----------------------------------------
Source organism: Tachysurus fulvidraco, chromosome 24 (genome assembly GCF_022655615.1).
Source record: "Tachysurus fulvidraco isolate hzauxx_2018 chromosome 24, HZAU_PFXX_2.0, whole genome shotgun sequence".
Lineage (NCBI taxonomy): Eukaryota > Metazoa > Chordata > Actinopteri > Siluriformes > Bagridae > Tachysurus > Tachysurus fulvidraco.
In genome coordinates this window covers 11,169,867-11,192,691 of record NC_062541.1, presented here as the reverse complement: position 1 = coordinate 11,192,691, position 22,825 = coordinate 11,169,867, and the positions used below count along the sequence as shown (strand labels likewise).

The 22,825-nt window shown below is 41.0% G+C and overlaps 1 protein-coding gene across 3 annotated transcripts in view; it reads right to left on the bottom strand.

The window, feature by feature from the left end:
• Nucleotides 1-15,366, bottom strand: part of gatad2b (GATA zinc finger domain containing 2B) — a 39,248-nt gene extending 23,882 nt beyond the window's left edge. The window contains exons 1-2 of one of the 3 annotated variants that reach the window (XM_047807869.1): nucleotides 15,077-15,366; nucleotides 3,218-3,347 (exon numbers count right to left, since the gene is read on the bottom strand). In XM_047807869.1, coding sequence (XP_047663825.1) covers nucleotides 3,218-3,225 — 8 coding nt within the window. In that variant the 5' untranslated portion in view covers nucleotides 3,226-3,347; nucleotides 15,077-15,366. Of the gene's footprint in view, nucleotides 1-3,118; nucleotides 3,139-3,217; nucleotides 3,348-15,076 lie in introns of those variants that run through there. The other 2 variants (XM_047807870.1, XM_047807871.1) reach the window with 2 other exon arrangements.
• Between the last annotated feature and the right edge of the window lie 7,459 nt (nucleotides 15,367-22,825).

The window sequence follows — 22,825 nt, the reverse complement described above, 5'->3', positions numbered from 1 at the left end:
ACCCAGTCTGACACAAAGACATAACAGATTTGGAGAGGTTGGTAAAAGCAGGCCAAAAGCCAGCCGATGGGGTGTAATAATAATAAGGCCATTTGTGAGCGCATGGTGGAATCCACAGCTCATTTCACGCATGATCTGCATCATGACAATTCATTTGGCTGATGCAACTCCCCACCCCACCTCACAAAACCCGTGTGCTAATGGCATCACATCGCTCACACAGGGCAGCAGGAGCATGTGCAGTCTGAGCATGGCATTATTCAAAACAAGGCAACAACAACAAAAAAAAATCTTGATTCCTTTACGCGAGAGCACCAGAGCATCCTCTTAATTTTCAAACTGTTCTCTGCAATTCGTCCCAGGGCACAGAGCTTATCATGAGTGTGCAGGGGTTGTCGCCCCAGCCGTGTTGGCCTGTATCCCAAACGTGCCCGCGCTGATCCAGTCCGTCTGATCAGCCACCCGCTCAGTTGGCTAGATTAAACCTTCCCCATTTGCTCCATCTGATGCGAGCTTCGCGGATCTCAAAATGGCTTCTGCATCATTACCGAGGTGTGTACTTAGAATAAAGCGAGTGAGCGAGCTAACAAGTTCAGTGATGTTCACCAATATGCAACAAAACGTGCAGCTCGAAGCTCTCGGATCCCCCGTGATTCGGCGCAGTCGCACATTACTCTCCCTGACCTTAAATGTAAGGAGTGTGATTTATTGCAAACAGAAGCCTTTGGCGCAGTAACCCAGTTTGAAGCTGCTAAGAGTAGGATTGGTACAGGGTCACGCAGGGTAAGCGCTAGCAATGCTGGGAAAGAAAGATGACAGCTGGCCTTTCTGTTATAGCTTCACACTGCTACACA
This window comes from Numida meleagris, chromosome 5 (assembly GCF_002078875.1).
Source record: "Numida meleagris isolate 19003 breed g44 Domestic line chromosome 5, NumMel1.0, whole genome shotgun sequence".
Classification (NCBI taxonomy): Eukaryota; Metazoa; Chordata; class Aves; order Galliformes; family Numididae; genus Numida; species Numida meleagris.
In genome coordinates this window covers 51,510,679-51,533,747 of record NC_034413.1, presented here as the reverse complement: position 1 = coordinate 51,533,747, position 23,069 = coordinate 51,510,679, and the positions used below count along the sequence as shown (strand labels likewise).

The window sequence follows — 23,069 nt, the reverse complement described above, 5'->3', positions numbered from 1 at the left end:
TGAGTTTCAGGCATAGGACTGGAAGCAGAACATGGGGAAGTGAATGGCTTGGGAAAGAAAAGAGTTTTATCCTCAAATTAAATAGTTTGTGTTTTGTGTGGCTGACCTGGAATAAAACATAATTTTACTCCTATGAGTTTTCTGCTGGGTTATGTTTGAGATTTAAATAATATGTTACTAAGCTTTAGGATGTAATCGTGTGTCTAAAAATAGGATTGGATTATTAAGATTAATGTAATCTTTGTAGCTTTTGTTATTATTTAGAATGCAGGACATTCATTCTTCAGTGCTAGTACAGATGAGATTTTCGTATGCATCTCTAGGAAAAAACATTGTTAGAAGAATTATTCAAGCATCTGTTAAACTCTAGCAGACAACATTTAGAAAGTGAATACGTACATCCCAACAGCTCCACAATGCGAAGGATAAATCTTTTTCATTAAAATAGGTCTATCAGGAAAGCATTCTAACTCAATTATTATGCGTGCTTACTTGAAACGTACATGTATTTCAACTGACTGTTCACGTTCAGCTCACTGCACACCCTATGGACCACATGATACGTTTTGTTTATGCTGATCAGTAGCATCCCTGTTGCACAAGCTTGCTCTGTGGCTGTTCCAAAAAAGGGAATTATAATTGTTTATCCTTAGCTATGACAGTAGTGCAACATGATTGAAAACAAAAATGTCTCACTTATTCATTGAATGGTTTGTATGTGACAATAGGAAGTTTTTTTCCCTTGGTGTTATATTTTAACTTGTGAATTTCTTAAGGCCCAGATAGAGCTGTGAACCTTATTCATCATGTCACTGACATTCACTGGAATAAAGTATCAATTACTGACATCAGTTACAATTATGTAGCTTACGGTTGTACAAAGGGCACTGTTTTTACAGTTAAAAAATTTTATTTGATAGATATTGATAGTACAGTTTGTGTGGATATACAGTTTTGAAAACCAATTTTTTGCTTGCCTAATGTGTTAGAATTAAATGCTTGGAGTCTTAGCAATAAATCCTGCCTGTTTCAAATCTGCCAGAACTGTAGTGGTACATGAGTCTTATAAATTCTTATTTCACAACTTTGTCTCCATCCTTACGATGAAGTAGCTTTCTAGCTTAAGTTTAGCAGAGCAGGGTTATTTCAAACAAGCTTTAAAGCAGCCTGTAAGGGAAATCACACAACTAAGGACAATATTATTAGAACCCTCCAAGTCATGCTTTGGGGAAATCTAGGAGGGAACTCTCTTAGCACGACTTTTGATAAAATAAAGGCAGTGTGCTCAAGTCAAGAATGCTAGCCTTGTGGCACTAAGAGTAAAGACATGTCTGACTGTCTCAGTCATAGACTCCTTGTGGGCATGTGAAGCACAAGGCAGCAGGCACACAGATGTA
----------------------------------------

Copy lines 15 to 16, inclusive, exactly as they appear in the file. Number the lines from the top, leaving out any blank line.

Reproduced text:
The window sequence follows — 23,069 nt, the reverse complement described above, 5'->3', positions numbered from 1 at the left end:
TGAGTTTCAGGCATAGGACTGGAAGCAGAACATGGGGAAGTGAATGGCTTGGGAAAGAAAAGAGTTTTATCCTCAAATTAAATAGTTTGTGTTTTGTGTGGCTGACCTGGAATAAAACATAATTTTACTCCTATGAGTTTTCTGCTGGGTTATGTTTGAGATTTAAATAATATGTTACTAAGCTTTAGGATGTAATCGTGTGTCTAAAAATAGGATTGGATTATTAAGATTAATGTAATCTTTGTAGCTTTTGTTATTATTTAGAATGCAGGACATTCATTCTTCAGTGCTAGTACAGATGAGATTTTCGTATGCATCTCTAGGAAAAAACATTGTTAGAAGAATTATTCAAGCATCTGTTAAACTCTAGCAGACAACATTTAGAAAGTGAATACGTACATCCCAACAGCTCCACAATGCGAAGGATAAATCTTTTTCATTAAAATAGGTCTATCAGGAAAGCATTCTAACTCAATTATTATGCGTGCTTACTTGAAACGTACATGTATTTCAACTGACTGTTCACGTTCAGCTCACTGCACACCCTATGGACCACATGATACGTTTTGTTTATGCTGATCAGTAGCATCCCTGTTGCACAAGCTTGCTCTGTGGCTGTTCCAAAAAAGGGAATTATAATTGTTTATCCTTAGCTATGACAGTAGTGCAACATGATTGAAAACAAAAATGTCTCACTTATTCATTGAATGGTTTGTATGTGACAATAGGAAGTTTTTTTCCCTTGGTGTTATATTTTAACTTGTGAATTTCTTAAGGCCCAGATAGAGCTGTGAACCTTATTCATCATGTCACTGACATTCACTGGAATAAAGTATCAATTACTGACATCAGTTACAATTATGTAGCTTACGGTTGTACAAAGGGCACTGTTTTTACAGTTAAAAAATTTTATTTGATAGATATTGATAGTACAGTTTGTGTGGATATACAGTTTTGAAAACCAATTTTTTGCTTGCCTAATGTGTTAGAATTAAATGCTTGGAGTCTTAGCAATAAATCCTGCCTGTTTCAAATCTGCCAGAACTGTAGTGGTACATGAGTCTTATAAATTCTTATTTCACAACTTTGTCTCCATCCTTACGATGAAGTAGCTTTCTAGCTTAAGTTTAGCAGAGCAGGGTTATTTCAAACAAGCTTTAAAGCAGCCTGTAAGGGAAATCACACAACTAAGGACAATATTATTAGAACCCTCCAAGTCATGCTTTGGGGAAATCTAGGAGGGAACTCTCTTAGCACGACTTTTGATAAAATAAAGGCAGTGTGCTCAAGTCAAGAATGCTAGCCTTGTGGCACTAAGAGTAAAGACATGTCTGACTGTCTCAGTCATAGACTCCTTGTGGGCATGTGAAGCACAAGGCAGCAGGCACACAGATGTA